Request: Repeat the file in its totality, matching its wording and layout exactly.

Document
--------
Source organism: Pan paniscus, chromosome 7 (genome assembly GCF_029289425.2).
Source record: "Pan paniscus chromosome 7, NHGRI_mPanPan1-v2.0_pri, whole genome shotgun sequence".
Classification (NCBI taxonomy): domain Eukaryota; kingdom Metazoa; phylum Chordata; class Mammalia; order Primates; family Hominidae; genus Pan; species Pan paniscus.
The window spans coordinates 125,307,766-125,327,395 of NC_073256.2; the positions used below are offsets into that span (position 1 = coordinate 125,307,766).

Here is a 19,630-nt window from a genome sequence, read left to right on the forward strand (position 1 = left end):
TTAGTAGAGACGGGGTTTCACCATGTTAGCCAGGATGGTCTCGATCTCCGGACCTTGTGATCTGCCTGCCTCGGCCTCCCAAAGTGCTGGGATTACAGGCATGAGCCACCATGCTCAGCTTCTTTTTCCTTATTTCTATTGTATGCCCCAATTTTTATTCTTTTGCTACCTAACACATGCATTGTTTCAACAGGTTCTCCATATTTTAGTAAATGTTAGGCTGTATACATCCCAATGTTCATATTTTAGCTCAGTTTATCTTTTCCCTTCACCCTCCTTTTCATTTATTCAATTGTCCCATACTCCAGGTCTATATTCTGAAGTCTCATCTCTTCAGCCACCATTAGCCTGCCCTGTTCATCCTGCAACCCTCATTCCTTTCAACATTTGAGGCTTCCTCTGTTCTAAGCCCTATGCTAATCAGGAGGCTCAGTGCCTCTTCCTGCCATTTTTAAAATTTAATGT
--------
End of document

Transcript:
Source organism: Pan paniscus, chromosome 7 (genome assembly GCF_029289425.2).
Source record: "Pan paniscus chromosome 7, NHGRI_mPanPan1-v2.0_pri, whole genome shotgun sequence".
Classification (NCBI taxonomy): domain Eukaryota; kingdom Metazoa; phylum Chordata; class Mammalia; order Primates; family Hominidae; genus Pan; species Pan paniscus.
The window spans coordinates 125,307,766-125,327,395 of NC_073256.2; the positions used below are offsets into that span (position 1 = coordinate 125,307,766).

Here is a 19,630-nt window from a genome sequence, read left to right on the forward strand (position 1 = left end):
TTAGTAGAGACGGGGTTTCACCATGTTAGCCAGGATGGTCTCGATCTCCGGACCTTGTGATCTGCCTGCCTCGGCCTCCCAAAGTGCTGGGATTACAGGCATGAGCCACCATGCTCAGCTTCTTTTTCCTTATTTCTATTGTATGCCCCAATTTTTATTCTTTTGCTACCTAACACATGCATTGTTTCAACAGGTTCTCCATATTTTAGTAAATGTTAGGCTGTATACATCCCAATGTTCATATTTTAGCTCAGTTTATCTTTTCCCTTCACCCTCCTTTTCATTTATTCAATTGTCCCATACTCCAGGTCTATATTCTGAAGTCTCATCTCTTCAGCCACCATTAGCCTGCCCTGTTCATCCTGCAACCCTCATTCCTTTCAACATTTGAGGCTTCCTCTGTTCTAAGCCCTATGCTAATCAGGAGGCTCAGTGCCTCTTCCTGCCATTTTTAAAATTTAATGT